Public Interest Disclosure Act

The Public Interest Disclosure Act 2013 (PID Act) is a legislative scheme for the reporting and investigation of suspected wrongdoing in the Commonwealth public sector. The scheme supplements existing avenues for dealing with complaints and allegations of misconduct.

Who can make a public interest disclosure?

You must be a current or former public official to make a disclosure under the PID Act.

Public official is a broad term which includes:

  • public servants (ongoing, non-ongoing and casual)
  • parliamentary service employees
  • service providers under contract to the Commonwealth (including their employees who work on the contract)
  • statutory office holders
  • staff of Commonwealth companies
  • temporary employees engaged through a recruitment agency.

What type of wrongdoing can be reported?

You can disclose information that you believe on reasonable grounds tends to show disclosable conduct. In general, this means conduct by a Commonwealth agency, public official (in connection with their position) or a contracted Commonwealth service provider (in connection with entering into, or giving effect to the Commonwealth contract) that:

  • contravenes a law
  • is corrupt
  • perverts the course of justice
  • is maladministration, including conduct that is unreasonable, unjust, oppressive or negligent
  • is an abuse of public trust
  • results in a wastage of public funds or property
  • unreasonably endangers health and safety or endangers the environment, or
  • could, if proved, give rise to disciplinary action.

Disagreement with government policy, action or expenditure does not constitute disclosable conduct.

How can a public interest disclosure be made?

Public interest disclosures can be made openly or anonymously, orally or in writing, to an authorised officer under the PID Act.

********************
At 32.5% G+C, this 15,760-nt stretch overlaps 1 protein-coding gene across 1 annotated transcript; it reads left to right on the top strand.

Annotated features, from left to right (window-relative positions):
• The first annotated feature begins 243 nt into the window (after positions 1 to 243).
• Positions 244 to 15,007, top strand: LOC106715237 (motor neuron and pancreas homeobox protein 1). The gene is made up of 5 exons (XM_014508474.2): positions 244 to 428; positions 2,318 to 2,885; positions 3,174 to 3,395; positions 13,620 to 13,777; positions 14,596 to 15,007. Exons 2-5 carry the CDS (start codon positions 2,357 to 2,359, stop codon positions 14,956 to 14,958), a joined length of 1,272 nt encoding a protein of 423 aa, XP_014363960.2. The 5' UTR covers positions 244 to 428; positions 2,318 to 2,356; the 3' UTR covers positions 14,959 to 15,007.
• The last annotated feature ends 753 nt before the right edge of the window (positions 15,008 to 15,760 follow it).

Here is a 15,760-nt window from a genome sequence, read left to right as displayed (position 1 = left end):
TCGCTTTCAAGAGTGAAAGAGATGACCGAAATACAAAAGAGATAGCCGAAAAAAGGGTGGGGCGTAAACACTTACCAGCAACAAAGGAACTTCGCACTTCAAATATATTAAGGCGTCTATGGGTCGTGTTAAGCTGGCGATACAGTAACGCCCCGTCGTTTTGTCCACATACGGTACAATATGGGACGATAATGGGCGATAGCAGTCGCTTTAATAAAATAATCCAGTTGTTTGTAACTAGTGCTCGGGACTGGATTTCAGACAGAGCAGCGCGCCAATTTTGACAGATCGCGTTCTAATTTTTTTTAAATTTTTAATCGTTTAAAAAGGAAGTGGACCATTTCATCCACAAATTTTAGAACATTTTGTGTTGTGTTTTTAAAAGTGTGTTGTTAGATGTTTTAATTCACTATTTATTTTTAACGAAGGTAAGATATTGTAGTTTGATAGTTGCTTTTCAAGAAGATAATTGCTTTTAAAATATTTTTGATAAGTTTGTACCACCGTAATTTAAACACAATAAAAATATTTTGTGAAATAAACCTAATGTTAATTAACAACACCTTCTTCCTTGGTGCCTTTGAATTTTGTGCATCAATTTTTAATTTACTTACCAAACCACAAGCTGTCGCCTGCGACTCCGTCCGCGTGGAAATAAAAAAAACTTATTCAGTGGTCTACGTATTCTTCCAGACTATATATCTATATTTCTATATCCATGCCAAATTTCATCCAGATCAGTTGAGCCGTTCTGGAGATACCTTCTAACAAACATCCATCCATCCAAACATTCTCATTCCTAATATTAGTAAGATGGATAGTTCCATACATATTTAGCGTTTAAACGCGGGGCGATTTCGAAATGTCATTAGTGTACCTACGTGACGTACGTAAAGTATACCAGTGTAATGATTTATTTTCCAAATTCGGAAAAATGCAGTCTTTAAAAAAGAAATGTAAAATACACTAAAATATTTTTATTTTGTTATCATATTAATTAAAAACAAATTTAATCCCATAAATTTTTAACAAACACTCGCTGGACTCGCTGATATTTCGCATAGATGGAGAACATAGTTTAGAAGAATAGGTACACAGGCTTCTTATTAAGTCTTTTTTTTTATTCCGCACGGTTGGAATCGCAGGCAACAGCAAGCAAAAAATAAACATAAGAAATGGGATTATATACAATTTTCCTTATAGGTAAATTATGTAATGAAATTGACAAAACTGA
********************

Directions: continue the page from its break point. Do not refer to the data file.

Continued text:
There are a number of departmental officers, including AGS officers, that have been appointed as authorised officers under the PID Act for the Attorney-General’s Department, of which AGS is a part.

To email your public interest disclosure or request assistance in making a disclosure, contact the department's PID Contact Officer by emailing PID@ag.gov.au.

Alternatively, you can send your public interest disclosure to:

Public Interest Disclosure Contact Officer
c/- Attorney-General's Department
3-5 National Circuit
BARTON ACT 2600

A current public official may also make a public interest disclosure to their supervisor who must pass it on to an authorised officer.

If you make a public interest disclosure, your identity and contact details, as well as the content of your public interest disclosure, will be protected in accordance with the PID Act.

If you wish to remain anonymous this should be clearly stated in your public interest disclosure. You should be aware that in these circumstances:

  • it would make further consideration of your disclosure difficult as we would not be able to contact you to seek any necessary additional information
  • we would not be able to update you on the progress of the matter.

Protections offered under the PID Act

If you make a disclosure under the PID Act:

  • you cannot be made subject to any criminal, civil or administrative liability, or action for breach of contract, provided that you do not disclose the wrongdoing to someone who is not authorised to receive it – i.e. to someone other than an authorised officer or your supervisor – or knowingly make a statement that is false or misleading
  • a person cannot take or threaten to take an action against you because you made a disclosure – otherwise they will be potentially subject to criminal penalty
  • unless you consent to your identity being disclosed, your identity will be kept confidential as far as practicable.

Information required when making a public interest disclosure

You should provide as much information as possible, including:

  • your name and contact details (unless you wish to remain anonymous)
  • the nature of the wrongdoing
  • who committed the wrongdoing
  • when and where the wrongdoing occurred
  • relevant background information and events
  • if anything has been done in response to the wrongdoing
  • if you are concerned about possible reprisal as a result of making a disclosure.

More information

More information on the PID Act is available from the Commonwealth Ombudsman's website.